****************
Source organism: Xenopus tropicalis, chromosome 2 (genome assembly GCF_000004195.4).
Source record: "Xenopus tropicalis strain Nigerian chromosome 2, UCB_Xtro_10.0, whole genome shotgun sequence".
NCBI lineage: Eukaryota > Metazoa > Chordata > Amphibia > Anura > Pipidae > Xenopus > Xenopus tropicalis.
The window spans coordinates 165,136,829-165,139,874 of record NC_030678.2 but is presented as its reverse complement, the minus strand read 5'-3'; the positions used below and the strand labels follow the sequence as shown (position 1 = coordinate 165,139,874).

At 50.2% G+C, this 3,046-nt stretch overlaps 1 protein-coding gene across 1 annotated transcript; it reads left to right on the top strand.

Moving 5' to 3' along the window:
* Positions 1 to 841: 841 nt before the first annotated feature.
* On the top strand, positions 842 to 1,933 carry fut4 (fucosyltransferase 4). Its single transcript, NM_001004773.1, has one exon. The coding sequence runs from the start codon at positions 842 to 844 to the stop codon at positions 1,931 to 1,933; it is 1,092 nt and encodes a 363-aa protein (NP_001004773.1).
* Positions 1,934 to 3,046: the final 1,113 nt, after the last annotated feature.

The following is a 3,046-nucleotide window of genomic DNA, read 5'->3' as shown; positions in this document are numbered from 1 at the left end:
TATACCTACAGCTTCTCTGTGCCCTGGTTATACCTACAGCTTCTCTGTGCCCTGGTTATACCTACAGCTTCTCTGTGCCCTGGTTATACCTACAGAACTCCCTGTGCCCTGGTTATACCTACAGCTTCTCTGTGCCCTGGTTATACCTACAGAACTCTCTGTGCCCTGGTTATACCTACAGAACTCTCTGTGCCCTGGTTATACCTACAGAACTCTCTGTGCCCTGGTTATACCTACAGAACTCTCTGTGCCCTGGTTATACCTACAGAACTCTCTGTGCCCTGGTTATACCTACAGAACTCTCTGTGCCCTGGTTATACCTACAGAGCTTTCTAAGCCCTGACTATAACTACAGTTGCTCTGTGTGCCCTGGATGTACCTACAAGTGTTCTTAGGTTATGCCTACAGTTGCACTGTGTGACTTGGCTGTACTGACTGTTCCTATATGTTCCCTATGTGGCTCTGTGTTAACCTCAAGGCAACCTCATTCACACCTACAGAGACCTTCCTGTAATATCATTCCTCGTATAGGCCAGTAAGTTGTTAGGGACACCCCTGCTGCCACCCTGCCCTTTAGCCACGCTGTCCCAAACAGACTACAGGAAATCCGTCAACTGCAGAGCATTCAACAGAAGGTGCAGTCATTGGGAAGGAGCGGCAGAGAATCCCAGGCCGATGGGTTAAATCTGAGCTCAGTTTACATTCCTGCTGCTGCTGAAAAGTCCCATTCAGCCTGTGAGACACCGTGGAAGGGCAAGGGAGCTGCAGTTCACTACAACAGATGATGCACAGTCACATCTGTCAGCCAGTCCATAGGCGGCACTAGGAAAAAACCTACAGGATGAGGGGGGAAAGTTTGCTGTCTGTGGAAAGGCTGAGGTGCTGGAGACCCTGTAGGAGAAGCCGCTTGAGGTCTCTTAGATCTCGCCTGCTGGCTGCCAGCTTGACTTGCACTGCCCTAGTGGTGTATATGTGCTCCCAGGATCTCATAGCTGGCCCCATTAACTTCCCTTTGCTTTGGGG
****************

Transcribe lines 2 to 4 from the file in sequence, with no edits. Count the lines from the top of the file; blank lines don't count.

Source record: "Xenopus tropicalis strain Nigerian chromosome 2, UCB_Xtro_10.0, whole genome shotgun sequence".
NCBI lineage: Eukaryota > Metazoa > Chordata > Amphibia > Anura > Pipidae > Xenopus > Xenopus tropicalis.
The window spans coordinates 165,136,829-165,139,874 of record NC_030678.2 but is presented as its reverse complement, the minus strand read 5'-3'; the positions used below and the strand labels follow the sequence as shown (position 1 = coordinate 165,139,874).